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Mt. Kilimanjaro Climb Will Raise Money For School In Africa

Bridges of Peace and Hope

An educator and musician from Hillsdale, New York plans to climb Mount Kilimanjaro to raise money and awareness in hopes of building a school in Zambia.

John Farrell along with his daughter Maggie, who lives in Tanzania, and two others, will begin what they expect to be a four-day climb to the mountain’s 19,340-foot summit on June 14. Farrell is the founder of Bridges of Peace and Hope. The non-profit is dedicated to connecting schoolchildren from around the globe through writing, songs and poems.

Money raised from the mountain climb will go toward the construction of the Mukwashi high school in Zambia. Currently the area’s 370 students finish school after the ninth grade unless they are able to go to a boarding school, which doesn’t happen often, according to Farrell. He says teachers juggle two separate classes with an average of 75 kids for three hours each day. 

“The Mukwashi school is working hard to limit the class sizes to 30 to 35,” Farrell said. “The goal for the school is to become a teacher center in the area to introduce best practices to other schools.”

The group will take a banner with more than 1,500 photos of schoolchildren from around the world plastered on it. Farrell says the photos show kids holding words completing the phrase “I believe everyone deserves…”

“Words like a safe home, a good family, friends…things that you’d expect,” Farrell explained.  “Then some other things that you wouldn’t expect necessarily. Some of the kids in Zambia, Africa had written shoes, books, a chance to go to school.”

The climbers hope to unfurl the High Hopes Banner at Kilimanjaro’s summit. It includes pictures of children who would go to the new school.

Bridges of Peace and Hope donated $10,000 to build two classrooms for eighth- and ninth-graders at the current school. The expansion was completed in 2012. Through concerts across the country, Farrell and the non-profit have raised $9,000 toward the goal of $19,340 for the Kilimanjaro climb…one dollar for every foot of the mountain’s summit. Farrell anticipates the school’s cost ranges from $80,000 to $100,000. He says the mission is to make people around the world realize how similar we are.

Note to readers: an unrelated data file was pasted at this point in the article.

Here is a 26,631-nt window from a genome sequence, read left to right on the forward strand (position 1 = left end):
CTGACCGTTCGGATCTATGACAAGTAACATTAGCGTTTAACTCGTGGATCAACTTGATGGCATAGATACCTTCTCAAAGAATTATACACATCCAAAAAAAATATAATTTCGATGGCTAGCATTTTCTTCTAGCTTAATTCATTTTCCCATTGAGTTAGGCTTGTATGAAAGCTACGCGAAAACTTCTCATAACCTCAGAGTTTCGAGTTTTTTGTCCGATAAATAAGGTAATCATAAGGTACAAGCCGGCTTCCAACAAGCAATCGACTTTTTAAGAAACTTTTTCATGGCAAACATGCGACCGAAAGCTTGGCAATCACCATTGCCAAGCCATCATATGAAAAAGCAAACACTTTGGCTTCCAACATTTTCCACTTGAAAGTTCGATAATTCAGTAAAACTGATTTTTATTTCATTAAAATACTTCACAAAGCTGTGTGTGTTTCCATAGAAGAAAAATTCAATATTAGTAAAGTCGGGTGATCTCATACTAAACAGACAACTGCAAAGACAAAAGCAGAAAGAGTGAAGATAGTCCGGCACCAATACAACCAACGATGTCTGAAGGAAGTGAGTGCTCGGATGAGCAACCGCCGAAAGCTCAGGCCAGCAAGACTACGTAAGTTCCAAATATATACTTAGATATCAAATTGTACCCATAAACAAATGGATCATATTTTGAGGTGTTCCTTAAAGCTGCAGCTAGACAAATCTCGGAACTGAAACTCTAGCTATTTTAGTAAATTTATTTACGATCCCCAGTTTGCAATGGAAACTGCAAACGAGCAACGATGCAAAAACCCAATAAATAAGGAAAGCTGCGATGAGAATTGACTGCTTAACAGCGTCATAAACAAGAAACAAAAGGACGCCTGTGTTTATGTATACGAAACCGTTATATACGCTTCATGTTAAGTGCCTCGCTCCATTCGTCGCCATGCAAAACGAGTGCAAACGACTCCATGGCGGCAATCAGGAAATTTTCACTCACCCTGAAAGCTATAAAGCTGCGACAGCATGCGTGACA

“Having children learn how many similarities we have regardless of race, regardless of income, regardless of language or religion,” Farrell said. “Those things that so often divide people. The real point of our work is to show how the things that bring us together so far outweigh the things that divide us.”

Meg McLoon has been with Bridges of Peace and Hope for eight years. She teaches at the Academy for International Studies in Danbury, Conn., a partner school of the non-profit.

“It’s really important for young kids to learn how to accept and appreciate different cultures and to have a better understand of the needs that there are in different places and how things that they take for granted aren’t necessarily commonplace in other cultures,” said McLoon.

Click here to hear more about the stories of the Mt. Kilimanjaro climb.

Jim is WAMC’s Assistant News Director and hosts WAMC's flagship news programs: Midday Magazine, Northeast Report and Northeast Report Late Edition. Email: jlevulis@wamc.org